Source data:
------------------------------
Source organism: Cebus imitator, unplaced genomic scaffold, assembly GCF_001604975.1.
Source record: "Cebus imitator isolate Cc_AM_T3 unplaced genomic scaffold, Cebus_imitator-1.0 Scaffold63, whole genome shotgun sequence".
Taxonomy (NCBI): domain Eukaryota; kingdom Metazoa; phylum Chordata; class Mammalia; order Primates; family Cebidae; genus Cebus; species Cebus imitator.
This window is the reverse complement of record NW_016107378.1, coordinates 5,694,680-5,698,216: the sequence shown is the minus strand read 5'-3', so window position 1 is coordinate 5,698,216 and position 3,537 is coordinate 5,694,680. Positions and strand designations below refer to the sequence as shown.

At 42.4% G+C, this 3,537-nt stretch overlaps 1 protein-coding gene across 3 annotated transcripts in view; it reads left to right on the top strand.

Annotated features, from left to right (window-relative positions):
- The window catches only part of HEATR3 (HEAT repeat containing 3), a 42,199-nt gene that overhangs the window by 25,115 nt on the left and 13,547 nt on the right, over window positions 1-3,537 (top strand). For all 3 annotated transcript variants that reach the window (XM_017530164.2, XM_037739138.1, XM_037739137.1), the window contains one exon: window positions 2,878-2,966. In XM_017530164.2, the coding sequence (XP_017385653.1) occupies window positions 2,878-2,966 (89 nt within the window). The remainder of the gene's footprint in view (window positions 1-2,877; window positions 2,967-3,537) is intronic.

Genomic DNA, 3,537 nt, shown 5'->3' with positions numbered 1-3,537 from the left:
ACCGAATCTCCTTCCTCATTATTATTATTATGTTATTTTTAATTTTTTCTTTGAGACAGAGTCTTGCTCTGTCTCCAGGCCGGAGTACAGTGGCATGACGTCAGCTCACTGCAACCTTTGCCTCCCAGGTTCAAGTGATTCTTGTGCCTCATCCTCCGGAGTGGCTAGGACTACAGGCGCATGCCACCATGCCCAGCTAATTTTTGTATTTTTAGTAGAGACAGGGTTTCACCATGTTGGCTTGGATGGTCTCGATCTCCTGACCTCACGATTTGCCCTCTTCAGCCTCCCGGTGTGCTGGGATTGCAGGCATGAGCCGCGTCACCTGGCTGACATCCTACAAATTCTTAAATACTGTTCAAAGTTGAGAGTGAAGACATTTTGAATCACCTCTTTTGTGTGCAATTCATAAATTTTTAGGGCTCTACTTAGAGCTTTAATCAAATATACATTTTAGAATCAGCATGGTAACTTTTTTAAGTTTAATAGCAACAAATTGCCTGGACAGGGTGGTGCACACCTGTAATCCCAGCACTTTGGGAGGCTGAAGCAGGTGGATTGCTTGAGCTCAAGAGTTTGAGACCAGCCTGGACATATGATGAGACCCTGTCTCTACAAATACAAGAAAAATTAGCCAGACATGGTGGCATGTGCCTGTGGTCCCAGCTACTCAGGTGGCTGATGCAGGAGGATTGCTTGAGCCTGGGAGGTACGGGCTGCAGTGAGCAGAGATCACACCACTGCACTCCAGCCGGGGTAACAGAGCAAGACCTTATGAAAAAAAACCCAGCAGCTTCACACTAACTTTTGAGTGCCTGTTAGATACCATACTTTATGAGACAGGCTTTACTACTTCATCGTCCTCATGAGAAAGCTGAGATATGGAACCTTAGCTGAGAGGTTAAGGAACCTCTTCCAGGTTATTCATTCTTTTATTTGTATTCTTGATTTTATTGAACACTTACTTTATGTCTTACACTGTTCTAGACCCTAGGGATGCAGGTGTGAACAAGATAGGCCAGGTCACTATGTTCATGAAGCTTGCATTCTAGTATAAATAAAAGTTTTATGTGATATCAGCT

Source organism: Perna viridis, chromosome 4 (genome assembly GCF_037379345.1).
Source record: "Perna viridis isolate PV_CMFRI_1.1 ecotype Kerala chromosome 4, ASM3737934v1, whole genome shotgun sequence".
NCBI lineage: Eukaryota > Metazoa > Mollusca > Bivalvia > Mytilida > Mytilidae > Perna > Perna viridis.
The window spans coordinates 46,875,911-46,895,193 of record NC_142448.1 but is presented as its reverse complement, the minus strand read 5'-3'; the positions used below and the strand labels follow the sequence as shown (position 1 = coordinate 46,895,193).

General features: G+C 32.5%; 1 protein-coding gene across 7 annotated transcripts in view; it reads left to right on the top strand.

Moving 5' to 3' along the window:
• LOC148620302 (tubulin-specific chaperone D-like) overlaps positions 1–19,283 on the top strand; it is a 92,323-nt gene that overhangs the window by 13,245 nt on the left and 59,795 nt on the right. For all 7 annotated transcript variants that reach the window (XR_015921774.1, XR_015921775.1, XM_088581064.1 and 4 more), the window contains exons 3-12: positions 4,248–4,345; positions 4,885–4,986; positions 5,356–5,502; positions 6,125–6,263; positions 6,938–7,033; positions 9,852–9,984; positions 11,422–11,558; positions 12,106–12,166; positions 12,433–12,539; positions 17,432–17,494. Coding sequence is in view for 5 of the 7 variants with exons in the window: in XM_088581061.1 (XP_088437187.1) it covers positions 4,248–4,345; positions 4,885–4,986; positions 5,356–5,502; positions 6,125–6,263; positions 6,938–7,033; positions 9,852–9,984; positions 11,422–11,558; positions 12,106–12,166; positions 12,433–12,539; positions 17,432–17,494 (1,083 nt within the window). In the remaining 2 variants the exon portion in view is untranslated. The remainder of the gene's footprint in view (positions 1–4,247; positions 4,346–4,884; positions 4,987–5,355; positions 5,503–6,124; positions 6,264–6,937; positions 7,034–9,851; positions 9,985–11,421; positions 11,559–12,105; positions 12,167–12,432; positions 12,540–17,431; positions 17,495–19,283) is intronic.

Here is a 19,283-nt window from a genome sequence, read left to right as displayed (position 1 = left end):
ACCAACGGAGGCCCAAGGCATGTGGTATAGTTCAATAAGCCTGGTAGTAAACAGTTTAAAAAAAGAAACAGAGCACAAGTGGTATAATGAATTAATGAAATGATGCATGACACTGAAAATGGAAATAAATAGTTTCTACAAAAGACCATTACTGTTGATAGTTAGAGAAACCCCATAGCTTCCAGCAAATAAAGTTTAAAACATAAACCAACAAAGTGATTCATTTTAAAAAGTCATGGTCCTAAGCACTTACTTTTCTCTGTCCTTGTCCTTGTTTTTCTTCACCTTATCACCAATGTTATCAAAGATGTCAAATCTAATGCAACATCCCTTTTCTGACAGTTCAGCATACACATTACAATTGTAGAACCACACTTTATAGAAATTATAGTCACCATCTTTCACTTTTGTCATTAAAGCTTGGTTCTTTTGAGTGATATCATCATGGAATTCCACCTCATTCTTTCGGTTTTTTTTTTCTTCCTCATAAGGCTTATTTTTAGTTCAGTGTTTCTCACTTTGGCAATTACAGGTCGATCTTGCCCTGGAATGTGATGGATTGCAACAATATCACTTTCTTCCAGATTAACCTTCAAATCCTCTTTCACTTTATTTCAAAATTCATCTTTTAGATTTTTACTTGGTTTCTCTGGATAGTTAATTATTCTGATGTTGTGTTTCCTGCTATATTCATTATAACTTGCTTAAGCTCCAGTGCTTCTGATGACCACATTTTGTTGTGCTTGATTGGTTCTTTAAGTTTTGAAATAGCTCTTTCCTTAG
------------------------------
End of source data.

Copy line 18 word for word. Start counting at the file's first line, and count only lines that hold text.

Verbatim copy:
ACCAACGGAGGCCCAAGGCATGTGGTATAGTTCAATAAGCCTGGTAGTAAACAGTTTAAAAAAAGAAACAGAGCACAAGTGGTATAATGAATTAATGAAATGATGCATGACACTGAAAATGGAAATAAATAGTTTCTACAAAAGACCATTACTGTTGATAGTTAGAGAAACCCCATAGCTTCCAGCAAATAAAGTTTAAAACATAAACCAACAAAGTGATTCATTTTAAAAAGTCATGGTCCTAAGCACTTACTTTTCTCTGTCCTTGTCCTTGTTTTTCTTCACCTTATCACCAATGTTATCAAAGATGTCAAATCTAATGCAACATCCCTTTTCTGACAGTTCAGCATACACATTACAATTGTAGAACCACACTTTATAGAAATTATAGTCACCATCTTTCACTTTTGTCATTAAAGCTTGGTTCTTTTGAGTGATATCATCATGGAATTCCACCTCATTCTTTCGGTTTTTTTTTTCTTCCTCATAAGGCTTATTTTTAGTTCAGTGTTTCTCACTTTGGCAATTACAGGTCGATCTTGCCCTGGAATGTGATGGATTGCAACAATATCACTTTCTTCCAGATTAACCTTCAAATCCTCTTTCACTTTATTTCAAAATTCATCTTTTAGATTTTTACTTGGTTTCTCTGGATAGTTAATTATTCTGATGTTGTGTTTCCTGCTATATTCATTATAACTTGCTTAAGCTCCAGTGCTTCTGATGACCACATTTTGTTGTGCTTGATTGGTTCTTTAAGTTTTGAAATAGCTCTTTCCTTAG